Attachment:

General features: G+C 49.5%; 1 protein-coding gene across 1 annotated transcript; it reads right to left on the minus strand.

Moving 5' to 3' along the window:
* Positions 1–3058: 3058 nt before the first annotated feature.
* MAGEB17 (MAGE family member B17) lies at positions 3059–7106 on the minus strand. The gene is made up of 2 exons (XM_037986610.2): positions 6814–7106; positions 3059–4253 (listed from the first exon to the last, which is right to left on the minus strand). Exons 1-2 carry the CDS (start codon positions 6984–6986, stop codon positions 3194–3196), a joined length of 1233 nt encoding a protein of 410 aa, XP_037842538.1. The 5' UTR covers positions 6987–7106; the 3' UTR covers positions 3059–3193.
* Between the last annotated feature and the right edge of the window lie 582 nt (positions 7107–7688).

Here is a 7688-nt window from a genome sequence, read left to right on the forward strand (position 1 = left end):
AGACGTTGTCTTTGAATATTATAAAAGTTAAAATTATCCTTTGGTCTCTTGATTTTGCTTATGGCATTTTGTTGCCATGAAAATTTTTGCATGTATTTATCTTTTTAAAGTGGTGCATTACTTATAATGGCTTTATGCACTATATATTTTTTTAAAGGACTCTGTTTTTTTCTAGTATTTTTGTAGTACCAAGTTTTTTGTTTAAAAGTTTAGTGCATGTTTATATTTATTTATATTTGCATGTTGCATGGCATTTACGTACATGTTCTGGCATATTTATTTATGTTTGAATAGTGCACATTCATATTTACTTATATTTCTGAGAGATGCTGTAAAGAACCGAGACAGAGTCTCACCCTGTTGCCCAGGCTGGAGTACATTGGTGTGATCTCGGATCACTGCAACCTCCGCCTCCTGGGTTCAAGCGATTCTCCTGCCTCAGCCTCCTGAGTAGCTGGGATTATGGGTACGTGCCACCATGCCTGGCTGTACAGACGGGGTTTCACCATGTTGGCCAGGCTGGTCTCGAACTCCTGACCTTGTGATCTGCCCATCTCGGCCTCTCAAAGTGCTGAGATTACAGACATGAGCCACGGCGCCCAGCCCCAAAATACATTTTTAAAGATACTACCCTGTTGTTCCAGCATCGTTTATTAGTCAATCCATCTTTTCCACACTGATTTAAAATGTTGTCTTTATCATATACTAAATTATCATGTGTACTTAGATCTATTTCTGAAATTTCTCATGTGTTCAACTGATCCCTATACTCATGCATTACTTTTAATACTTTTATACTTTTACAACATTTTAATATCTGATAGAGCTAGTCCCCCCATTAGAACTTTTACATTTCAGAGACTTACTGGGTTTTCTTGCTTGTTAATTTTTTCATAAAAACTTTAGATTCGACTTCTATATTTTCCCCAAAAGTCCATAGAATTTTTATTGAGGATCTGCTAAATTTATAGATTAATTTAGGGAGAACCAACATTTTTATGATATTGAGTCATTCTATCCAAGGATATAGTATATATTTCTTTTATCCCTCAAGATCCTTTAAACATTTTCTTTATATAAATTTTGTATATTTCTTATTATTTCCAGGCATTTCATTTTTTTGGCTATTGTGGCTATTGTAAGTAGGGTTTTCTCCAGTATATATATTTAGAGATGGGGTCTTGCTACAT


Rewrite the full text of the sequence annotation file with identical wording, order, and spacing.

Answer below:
General features: G+C 49.5%; 1 protein-coding gene across 1 annotated transcript; it reads right to left on the minus strand.

Moving 5' to 3' along the window:
* Positions 1–3058: 3058 nt before the first annotated feature.
* MAGEB17 (MAGE family member B17) lies at positions 3059–7106 on the minus strand. The gene is made up of 2 exons (XM_037986610.2): positions 6814–7106; positions 3059–4253 (listed from the first exon to the last, which is right to left on the minus strand). Exons 1-2 carry the CDS (start codon positions 6984–6986, stop codon positions 3194–3196), a joined length of 1233 nt encoding a protein of 410 aa, XP_037842538.1. The 5' UTR covers positions 6987–7106; the 3' UTR covers positions 3059–3193.
* Between the last annotated feature and the right edge of the window lie 582 nt (positions 7107–7688).

Here is a 7688-nt window from a genome sequence, read left to right on the forward strand (position 1 = left end):
AGACGTTGTCTTTGAATATTATAAAAGTTAAAATTATCCTTTGGTCTCTTGATTTTGCTTATGGCATTTTGTTGCCATGAAAATTTTTGCATGTATTTATCTTTTTAAAGTGGTGCATTACTTATAATGGCTTTATGCACTATATATTTTTTTAAAGGACTCTGTTTTTTTCTAGTATTTTTGTAGTACCAAGTTTTTTGTTTAAAAGTTTAGTGCATGTTTATATTTATTTATATTTGCATGTTGCATGGCATTTACGTACATGTTCTGGCATATTTATTTATGTTTGAATAGTGCACATTCATATTTACTTATATTTCTGAGAGATGCTGTAAAGAACCGAGACAGAGTCTCACCCTGTTGCCCAGGCTGGAGTACATTGGTGTGATCTCGGATCACTGCAACCTCCGCCTCCTGGGTTCAAGCGATTCTCCTGCCTCAGCCTCCTGAGTAGCTGGGATTATGGGTACGTGCCACCATGCCTGGCTGTACAGACGGGGTTTCACCATGTTGGCCAGGCTGGTCTCGAACTCCTGACCTTGTGATCTGCCCATCTCGGCCTCTCAAAGTGCTGAGATTACAGACATGAGCCACGGCGCCCAGCCCCAAAATACATTTTTAAAGATACTACCCTGTTGTTCCAGCATCGTTTATTAGTCAATCCATCTTTTCCACACTGATTTAAAATGTTGTCTTTATCATATACTAAATTATCATGTGTACTTAGATCTATTTCTGAAATTTCTCATGTGTTCAACTGATCCCTATACTCATGCATTACTTTTAATACTTTTATACTTTTACAACATTTTAATATCTGATAGAGCTAGTCCCCCCATTAGAACTTTTACATTTCAGAGACTTACTGGGTTTTCTTGCTTGTTAATTTTTTCATAAAAACTTTAGATTCGACTTCTATATTTTCCCCAAAAGTCCATAGAATTTTTATTGAGGATCTGCTAAATTTATAGATTAATTTAGGGAGAACCAACATTTTTATGATATTGAGTCATTCTATCCAAGGATATAGTATATATTTCTTTTATCCCTCAAGATCCTTTAAACATTTTCTTTATATAAATTTTGTATATTTCTTATTATTTCCAGGCATTTCATTTTTTTGGCTATTGTGGCTATTGTAAGTAGGGTTTTCTCCAGTATATATATTTAGAGATGGGGTCTTGCTACAT